Randy Twaddle

(American, b. 1957)
Shine and Rise, 2007
Charcoal on canvas; 108 x 156 inches each

Houston-based artist Randy Twaddle has been creating art for over 30 years. With interests in altering well-known phrases and clichés, his charcoal works started exhibiting banderoles. A banderole is a term from renaissance architecture referring to a band used in decorative sculpture to bear an inscription. The banners Twaddle draws are meticulously thought out pieces. As evident in Shine and Rise, his works twist and turn like they are falling. By hiding letters, obscuring words in shadows, and even creating new words through the movement of the banner Twaddle gives a poetic spin to familiar sayings and creates a new relationship between the phrases. The inscription in Shine and Rise is a series of two reversals combined to create an annunciation that is both admonition and a blessing. It reads “Shine and rise, gentleman and ladies, smell the coffee and wake up, forget and forgive, circumstance and pomp, learn and live, nothing but the truth and the whole truth, for all and once, over and over, ever and forever.” In 1980 Twaddle received his BFA from the University of Maryville Missouri. Upon receiving his diploma, he moved to Dallas where he set up his studio. Working as a framer and preparatory Twaddle worked on his art on the side. In 1985 he was able to secure a gallery affiliation with the Moody Gallery in Houston and moved here in 1989. A year later Twaddle received his MFA from the University of Houston and the Awards in Visual Arts 9 from the SECCA. Twaddle also received the Cultural Arts Council of Houston/Harris County Artists Award in 1996.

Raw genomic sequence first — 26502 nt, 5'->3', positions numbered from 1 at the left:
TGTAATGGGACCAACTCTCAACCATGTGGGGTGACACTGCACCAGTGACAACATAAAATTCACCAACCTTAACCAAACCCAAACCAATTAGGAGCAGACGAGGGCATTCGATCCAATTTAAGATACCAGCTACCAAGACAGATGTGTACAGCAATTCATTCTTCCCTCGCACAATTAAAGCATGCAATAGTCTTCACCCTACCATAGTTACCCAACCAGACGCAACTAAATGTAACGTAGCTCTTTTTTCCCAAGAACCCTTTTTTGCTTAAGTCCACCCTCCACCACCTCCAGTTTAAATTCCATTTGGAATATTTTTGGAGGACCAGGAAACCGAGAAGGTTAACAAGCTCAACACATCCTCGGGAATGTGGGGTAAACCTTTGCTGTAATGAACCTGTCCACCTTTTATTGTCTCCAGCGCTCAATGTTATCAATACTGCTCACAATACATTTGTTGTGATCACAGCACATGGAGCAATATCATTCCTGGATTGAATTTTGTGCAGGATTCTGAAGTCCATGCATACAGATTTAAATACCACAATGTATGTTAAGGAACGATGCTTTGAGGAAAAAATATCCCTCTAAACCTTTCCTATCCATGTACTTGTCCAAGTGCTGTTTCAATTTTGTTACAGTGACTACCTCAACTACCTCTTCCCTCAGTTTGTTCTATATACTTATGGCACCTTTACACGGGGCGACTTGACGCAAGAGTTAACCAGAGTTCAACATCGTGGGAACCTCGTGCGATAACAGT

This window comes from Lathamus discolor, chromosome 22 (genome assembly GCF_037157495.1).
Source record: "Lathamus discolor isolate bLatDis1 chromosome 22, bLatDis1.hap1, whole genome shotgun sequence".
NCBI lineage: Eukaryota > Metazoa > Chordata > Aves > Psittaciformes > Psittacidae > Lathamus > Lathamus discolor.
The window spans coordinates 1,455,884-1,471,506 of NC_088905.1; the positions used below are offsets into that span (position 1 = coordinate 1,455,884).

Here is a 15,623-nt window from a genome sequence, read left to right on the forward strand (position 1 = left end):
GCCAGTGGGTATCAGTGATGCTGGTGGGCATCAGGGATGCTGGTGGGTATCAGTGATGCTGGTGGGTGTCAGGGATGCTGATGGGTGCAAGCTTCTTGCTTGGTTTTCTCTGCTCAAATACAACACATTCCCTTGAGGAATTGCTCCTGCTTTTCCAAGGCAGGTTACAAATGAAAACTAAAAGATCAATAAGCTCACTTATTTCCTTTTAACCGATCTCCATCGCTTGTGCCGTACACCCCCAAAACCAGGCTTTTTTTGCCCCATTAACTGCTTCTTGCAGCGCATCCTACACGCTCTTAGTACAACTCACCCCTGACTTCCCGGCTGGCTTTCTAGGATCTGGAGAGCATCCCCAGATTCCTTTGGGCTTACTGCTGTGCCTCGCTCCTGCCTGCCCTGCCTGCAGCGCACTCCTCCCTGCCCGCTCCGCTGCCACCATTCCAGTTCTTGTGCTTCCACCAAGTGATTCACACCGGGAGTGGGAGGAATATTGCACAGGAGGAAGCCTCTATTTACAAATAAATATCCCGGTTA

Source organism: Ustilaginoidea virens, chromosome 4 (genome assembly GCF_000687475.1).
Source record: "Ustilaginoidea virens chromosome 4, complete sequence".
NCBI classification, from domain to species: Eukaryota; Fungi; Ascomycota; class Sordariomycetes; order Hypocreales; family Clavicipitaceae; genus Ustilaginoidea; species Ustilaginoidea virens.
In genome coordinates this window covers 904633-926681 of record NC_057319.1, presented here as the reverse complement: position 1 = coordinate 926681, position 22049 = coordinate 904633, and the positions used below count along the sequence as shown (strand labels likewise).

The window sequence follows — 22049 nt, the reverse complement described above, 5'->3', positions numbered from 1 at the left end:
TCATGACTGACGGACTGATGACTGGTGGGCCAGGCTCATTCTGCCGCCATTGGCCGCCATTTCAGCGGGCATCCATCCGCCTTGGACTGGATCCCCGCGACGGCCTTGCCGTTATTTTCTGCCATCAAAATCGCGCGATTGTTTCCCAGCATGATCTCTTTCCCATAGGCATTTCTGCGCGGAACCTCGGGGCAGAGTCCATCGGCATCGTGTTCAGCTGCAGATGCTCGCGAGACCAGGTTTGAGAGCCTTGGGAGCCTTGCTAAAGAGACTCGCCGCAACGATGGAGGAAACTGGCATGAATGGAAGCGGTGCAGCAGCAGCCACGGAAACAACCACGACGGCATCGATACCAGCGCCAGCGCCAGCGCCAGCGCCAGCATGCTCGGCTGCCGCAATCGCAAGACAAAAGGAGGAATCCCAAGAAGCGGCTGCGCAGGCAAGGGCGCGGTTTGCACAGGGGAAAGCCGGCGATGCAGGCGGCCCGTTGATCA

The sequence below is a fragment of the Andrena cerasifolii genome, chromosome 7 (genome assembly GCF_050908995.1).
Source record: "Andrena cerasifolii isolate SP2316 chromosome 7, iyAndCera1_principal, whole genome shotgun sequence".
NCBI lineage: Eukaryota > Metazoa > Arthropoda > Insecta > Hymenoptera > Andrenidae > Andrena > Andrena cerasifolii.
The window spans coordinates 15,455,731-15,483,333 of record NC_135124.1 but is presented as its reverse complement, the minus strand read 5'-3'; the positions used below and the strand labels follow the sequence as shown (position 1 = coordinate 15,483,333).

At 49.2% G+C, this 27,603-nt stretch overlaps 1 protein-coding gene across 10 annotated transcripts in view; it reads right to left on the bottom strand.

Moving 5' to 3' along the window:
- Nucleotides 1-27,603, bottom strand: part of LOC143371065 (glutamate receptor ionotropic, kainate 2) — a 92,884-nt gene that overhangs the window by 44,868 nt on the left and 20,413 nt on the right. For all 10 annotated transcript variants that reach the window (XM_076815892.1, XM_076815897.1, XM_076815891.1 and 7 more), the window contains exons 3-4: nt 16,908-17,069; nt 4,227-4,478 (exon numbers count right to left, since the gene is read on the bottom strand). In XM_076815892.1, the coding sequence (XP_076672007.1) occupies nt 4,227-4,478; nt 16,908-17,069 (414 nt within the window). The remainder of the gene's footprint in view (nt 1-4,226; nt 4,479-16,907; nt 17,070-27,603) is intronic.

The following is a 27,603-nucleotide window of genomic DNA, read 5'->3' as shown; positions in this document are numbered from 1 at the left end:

University of Houston
MD Anderson Library
Honors College
Commons Room 212C

Explore Randy Twaddle and Jim Sanborn with Mike Guidry as he talks about text in art.